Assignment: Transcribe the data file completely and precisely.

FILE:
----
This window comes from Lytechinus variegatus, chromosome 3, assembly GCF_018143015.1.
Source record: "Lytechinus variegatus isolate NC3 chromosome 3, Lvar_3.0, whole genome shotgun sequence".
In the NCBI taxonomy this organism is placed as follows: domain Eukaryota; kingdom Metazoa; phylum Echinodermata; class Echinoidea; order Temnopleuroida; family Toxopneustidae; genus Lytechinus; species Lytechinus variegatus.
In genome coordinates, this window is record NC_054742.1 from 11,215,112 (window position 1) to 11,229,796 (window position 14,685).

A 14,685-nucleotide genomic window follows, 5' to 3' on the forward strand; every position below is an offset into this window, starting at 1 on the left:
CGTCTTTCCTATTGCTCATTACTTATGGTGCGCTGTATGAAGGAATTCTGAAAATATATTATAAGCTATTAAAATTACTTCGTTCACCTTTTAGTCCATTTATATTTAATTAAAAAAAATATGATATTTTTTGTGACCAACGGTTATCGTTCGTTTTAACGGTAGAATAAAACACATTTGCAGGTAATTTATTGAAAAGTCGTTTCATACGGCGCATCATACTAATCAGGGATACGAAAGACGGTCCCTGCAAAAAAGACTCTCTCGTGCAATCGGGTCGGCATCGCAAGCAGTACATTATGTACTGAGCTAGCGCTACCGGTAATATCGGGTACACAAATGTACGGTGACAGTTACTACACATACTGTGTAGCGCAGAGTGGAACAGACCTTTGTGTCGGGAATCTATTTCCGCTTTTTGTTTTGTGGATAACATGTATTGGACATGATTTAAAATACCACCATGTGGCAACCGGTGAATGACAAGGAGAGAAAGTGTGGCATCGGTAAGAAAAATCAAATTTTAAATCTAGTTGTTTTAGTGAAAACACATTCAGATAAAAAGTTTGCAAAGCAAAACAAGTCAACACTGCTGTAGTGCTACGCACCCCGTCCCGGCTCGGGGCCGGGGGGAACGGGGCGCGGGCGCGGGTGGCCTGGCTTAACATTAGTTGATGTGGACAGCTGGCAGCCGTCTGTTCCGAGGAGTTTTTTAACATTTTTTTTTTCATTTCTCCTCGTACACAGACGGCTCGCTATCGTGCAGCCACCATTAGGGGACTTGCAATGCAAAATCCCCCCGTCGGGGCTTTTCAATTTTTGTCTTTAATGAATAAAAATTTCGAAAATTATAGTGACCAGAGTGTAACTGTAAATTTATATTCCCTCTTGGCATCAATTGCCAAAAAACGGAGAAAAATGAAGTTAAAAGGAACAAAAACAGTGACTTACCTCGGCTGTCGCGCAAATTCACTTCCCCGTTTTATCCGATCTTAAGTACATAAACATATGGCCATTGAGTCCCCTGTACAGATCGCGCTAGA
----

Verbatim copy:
This window comes from Lytechinus variegatus, chromosome 3, assembly GCF_018143015.1.
Source record: "Lytechinus variegatus isolate NC3 chromosome 3, Lvar_3.0, whole genome shotgun sequence".
In the NCBI taxonomy this organism is placed as follows: domain Eukaryota; kingdom Metazoa; phylum Echinodermata; class Echinoidea; order Temnopleuroida; family Toxopneustidae; genus Lytechinus; species Lytechinus variegatus.
In genome coordinates, this window is record NC_054742.1 from 11,215,112 (window position 1) to 11,229,796 (window position 14,685).

A 14,685-nucleotide genomic window follows, 5' to 3' on the forward strand; every position below is an offset into this window, starting at 1 on the left:
CGTCTTTCCTATTGCTCATTACTTATGGTGCGCTGTATGAAGGAATTCTGAAAATATATTATAAGCTATTAAAATTACTTCGTTCACCTTTTAGTCCATTTATATTTAATTAAAAAAAATATGATATTTTTTGTGACCAACGGTTATCGTTCGTTTTAACGGTAGAATAAAACACATTTGCAGGTAATTTATTGAAAAGTCGTTTCATACGGCGCATCATACTAATCAGGGATACGAAAGACGGTCCCTGCAAAAAAGACTCTCTCGTGCAATCGGGTCGGCATCGCAAGCAGTACATTATGTACTGAGCTAGCGCTACCGGTAATATCGGGTACACAAATGTACGGTGACAGTTACTACACATACTGTGTAGCGCAGAGTGGAACAGACCTTTGTGTCGGGAATCTATTTCCGCTTTTTGTTTTGTGGATAACATGTATTGGACATGATTTAAAATACCACCATGTGGCAACCGGTGAATGACAAGGAGAGAAAGTGTGGCATCGGTAAGAAAAATCAAATTTTAAATCTAGTTGTTTTAGTGAAAACACATTCAGATAAAAAGTTTGCAAAGCAAAACAAGTCAACACTGCTGTAGTGCTACGCACCCCGTCCCGGCTCGGGGCCGGGGGGAACGGGGCGCGGGCGCGGGTGGCCTGGCTTAACATTAGTTGATGTGGACAGCTGGCAGCCGTCTGTTCCGAGGAGTTTTTTAACATTTTTTTTTTCATTTCTCCTCGTACACAGACGGCTCGCTATCGTGCAGCCACCATTAGGGGACTTGCAATGCAAAATCCCCCCGTCGGGGCTTTTCAATTTTTGTCTTTAATGAATAAAAATTTCGAAAATTATAGTGACCAGAGTGTAACTGTAAATTTATATTCCCTCTTGGCATCAATTGCCAAAAAACGGAGAAAAATGAAGTTAAAAGGAACAAAAACAGTGACTTACCTCGGCTGTCGCGCAAATTCACTTCCCCGTTTTATCCGATCTTAAGTACATAAACATATGGCCATTGAGTCCCCTGTACAGATCGCGCTAGA